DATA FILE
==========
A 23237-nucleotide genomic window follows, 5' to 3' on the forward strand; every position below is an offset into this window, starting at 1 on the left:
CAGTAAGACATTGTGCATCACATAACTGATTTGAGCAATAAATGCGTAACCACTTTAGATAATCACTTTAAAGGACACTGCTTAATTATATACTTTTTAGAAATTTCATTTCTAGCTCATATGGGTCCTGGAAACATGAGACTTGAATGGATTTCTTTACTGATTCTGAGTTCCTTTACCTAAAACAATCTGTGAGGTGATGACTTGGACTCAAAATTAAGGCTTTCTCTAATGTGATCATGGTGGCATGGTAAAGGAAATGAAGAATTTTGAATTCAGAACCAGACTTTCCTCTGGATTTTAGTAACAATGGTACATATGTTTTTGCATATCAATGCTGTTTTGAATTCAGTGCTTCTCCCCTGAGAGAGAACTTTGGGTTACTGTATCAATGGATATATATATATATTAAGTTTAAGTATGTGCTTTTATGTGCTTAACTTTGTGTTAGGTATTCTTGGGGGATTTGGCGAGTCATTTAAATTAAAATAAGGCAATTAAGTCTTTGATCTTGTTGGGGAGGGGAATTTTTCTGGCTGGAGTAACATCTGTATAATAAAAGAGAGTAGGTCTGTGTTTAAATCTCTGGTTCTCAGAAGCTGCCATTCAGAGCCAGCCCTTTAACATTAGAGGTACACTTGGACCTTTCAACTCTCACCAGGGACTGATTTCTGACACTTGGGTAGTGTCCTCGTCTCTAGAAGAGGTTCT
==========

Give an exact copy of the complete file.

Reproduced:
A 23237-nucleotide genomic window follows, 5' to 3' on the forward strand; every position below is an offset into this window, starting at 1 on the left:
CAGTAAGACATTGTGCATCACATAACTGATTTGAGCAATAAATGCGTAACCACTTTAGATAATCACTTTAAAGGACACTGCTTAATTATATACTTTTTAGAAATTTCATTTCTAGCTCATATGGGTCCTGGAAACATGAGACTTGAATGGATTTCTTTACTGATTCTGAGTTCCTTTACCTAAAACAATCTGTGAGGTGATGACTTGGACTCAAAATTAAGGCTTTCTCTAATGTGATCATGGTGGCATGGTAAAGGAAATGAAGAATTTTGAATTCAGAACCAGACTTTCCTCTGGATTTTAGTAACAATGGTACATATGTTTTTGCATATCAATGCTGTTTTGAATTCAGTGCTTCTCCCCTGAGAGAGAACTTTGGGTTACTGTATCAATGGATATATATATATATTAAGTTTAAGTATGTGCTTTTATGTGCTTAACTTTGTGTTAGGTATTCTTGGGGGATTTGGCGAGTCATTTAAATTAAAATAAGGCAATTAAGTCTTTGATCTTGTTGGGGAGGGGAATTTTTCTGGCTGGAGTAACATCTGTATAATAAAAGAGAGTAGGTCTGTGTTTAAATCTCTGGTTCTCAGAAGCTGCCATTCAGAGCCAGCCCTTTAACATTAGAGGTACACTTGGACCTTTCAACTCTCACCAGGGACTGATTTCTGACACTTGGGTAGTGTCCTCGTCTCTAGAAGAGGTTCT